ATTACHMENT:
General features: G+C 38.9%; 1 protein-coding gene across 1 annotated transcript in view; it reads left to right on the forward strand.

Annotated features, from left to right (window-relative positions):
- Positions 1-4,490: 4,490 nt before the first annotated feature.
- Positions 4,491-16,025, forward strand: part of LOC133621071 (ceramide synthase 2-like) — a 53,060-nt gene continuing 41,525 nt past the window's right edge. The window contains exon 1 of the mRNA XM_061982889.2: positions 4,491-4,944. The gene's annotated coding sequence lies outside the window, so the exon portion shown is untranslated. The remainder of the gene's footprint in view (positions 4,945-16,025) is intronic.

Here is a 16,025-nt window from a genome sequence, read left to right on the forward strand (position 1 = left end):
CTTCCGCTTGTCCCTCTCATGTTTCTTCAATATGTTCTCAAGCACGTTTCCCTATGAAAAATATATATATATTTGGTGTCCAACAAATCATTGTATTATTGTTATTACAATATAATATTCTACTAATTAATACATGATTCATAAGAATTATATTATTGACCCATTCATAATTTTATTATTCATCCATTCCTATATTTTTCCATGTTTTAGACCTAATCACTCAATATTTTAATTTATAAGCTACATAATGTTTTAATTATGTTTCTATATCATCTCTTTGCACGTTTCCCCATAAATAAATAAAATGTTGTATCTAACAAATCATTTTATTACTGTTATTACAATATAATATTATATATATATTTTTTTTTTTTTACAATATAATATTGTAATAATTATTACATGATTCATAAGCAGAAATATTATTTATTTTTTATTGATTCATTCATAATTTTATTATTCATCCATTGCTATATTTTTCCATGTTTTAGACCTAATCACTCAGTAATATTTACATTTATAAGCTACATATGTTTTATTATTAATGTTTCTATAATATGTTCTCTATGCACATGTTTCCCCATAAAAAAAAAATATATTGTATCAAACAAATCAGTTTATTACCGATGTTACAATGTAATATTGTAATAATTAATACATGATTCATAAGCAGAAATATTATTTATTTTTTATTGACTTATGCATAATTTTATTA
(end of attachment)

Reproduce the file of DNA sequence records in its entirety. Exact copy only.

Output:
General features: G+C 38.9%; 1 protein-coding gene across 1 annotated transcript in view; it reads left to right on the forward strand.

Annotated features, from left to right (window-relative positions):
- Positions 1-4,490: 4,490 nt before the first annotated feature.
- Positions 4,491-16,025, forward strand: part of LOC133621071 (ceramide synthase 2-like) — a 53,060-nt gene continuing 41,525 nt past the window's right edge. The window contains exon 1 of the mRNA XM_061982889.2: positions 4,491-4,944. The gene's annotated coding sequence lies outside the window, so the exon portion shown is untranslated. The remainder of the gene's footprint in view (positions 4,945-16,025) is intronic.

Here is a 16,025-nt window from a genome sequence, read left to right on the forward strand (position 1 = left end):
CTTCCGCTTGTCCCTCTCATGTTTCTTCAATATGTTCTCAAGCACGTTTCCCTATGAAAAATATATATATATTTGGTGTCCAACAAATCATTGTATTATTGTTATTACAATATAATATTCTACTAATTAATACATGATTCATAAGAATTATATTATTGACCCATTCATAATTTTATTATTCATCCATTCCTATATTTTTCCATGTTTTAGACCTAATCACTCAATATTTTAATTTATAAGCTACATAATGTTTTAATTATGTTTCTATATCATCTCTTTGCACGTTTCCCCATAAATAAATAAAATGTTGTATCTAACAAATCATTTTATTACTGTTATTACAATATAATATTATATATATATTTTTTTTTTTTTACAATATAATATTGTAATAATTATTACATGATTCATAAGCAGAAATATTATTTATTTTTTATTGATTCATTCATAATTTTATTATTCATCCATTGCTATATTTTTCCATGTTTTAGACCTAATCACTCAGTAATATTTACATTTATAAGCTACATATGTTTTATTATTAATGTTTCTATAATATGTTCTCTATGCACATGTTTCCCCATAAAAAAAAAATATATTGTATCAAACAAATCAGTTTATTACCGATGTTACAATGTAATATTGTAATAATTAATACATGATTCATAAGCAGAAATATTATTTATTTTTTATTGACTTATGCATAATTTTATTA